Church uses Martin death to promote voter registration

Rev. Jamal Bryant, center, with Al Sharpton and Jesse Jackson 
at a March rally for Trayvon Martin, calling for the arrest of 
George ZImmerman. (Twitter)
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It was Rev. Jamal Bryant's mission to register one million new black voters this Easter. He and a collection of other black ministers across the country set out to use one of the Church's highest attended days to bring their congregations into the political process in an effort they call the Empowerment Movement. While all the results aren't in, Bryant calls the Easter-day drive just the beginning. With the case of slain teen Trayvon Martin as a catalyst, he sees a future of increased political empowerment for young black Americans.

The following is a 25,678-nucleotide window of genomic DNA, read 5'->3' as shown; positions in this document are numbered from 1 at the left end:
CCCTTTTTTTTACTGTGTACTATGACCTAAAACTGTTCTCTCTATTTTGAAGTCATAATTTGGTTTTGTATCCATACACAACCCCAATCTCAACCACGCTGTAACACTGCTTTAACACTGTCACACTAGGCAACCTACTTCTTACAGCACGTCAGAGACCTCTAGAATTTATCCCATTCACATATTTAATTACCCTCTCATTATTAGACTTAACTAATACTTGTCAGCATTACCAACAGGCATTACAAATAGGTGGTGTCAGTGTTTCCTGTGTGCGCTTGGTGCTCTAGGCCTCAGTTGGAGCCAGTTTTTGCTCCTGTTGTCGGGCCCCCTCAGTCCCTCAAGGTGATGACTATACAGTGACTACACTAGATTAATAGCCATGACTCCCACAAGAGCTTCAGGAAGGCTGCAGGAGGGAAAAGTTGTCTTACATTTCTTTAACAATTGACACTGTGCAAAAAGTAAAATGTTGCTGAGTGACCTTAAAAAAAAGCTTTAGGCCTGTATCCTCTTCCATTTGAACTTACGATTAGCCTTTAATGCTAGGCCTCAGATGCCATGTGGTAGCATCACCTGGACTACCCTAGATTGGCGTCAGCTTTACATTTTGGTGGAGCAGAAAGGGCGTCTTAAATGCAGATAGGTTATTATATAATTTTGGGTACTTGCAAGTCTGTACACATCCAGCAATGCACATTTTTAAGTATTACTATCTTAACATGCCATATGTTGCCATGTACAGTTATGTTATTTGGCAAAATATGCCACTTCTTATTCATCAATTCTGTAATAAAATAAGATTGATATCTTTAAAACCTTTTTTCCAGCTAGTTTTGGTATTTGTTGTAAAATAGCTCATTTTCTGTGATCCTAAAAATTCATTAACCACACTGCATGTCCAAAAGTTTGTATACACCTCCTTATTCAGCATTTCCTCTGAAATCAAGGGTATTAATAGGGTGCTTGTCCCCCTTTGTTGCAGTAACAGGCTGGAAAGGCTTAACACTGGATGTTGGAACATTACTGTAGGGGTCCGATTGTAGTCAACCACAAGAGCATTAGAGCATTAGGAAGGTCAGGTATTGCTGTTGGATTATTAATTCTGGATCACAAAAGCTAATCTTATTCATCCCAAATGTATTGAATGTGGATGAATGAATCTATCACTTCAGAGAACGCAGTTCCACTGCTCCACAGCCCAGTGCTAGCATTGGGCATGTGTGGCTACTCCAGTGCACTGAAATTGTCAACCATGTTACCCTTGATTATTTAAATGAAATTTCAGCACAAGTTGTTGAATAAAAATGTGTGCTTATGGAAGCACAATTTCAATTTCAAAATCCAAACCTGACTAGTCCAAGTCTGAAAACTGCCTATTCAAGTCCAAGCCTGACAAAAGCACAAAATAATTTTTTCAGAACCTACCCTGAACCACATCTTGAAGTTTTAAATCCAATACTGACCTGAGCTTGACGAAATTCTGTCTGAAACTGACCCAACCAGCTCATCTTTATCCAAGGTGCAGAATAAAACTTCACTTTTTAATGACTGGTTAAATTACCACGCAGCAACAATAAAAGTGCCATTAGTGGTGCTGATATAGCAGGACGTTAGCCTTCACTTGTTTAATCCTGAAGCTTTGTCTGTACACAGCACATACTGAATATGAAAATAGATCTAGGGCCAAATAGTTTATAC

"I'm very excited about the momentum that the Empowerment Movement has built, said Bryant. "We're barely over 40 days old and we've registered 110,000 people to vote." While the number is just over a tenth of the organization's original goal, Bryant said he can rest well with the results. "Most civil rights organizations haven't done that in ayear," he added.

Bryant stated in a March press release that there are an estimated 500,000 black churches in the United States and over five million unregistered black voters. The website for the Empowerment Movement states their official goal was registering one million voters on April 8, 2012, "making Guinness World Book history for democracy, by challenging every black church in the United States to register 20 people on that day."

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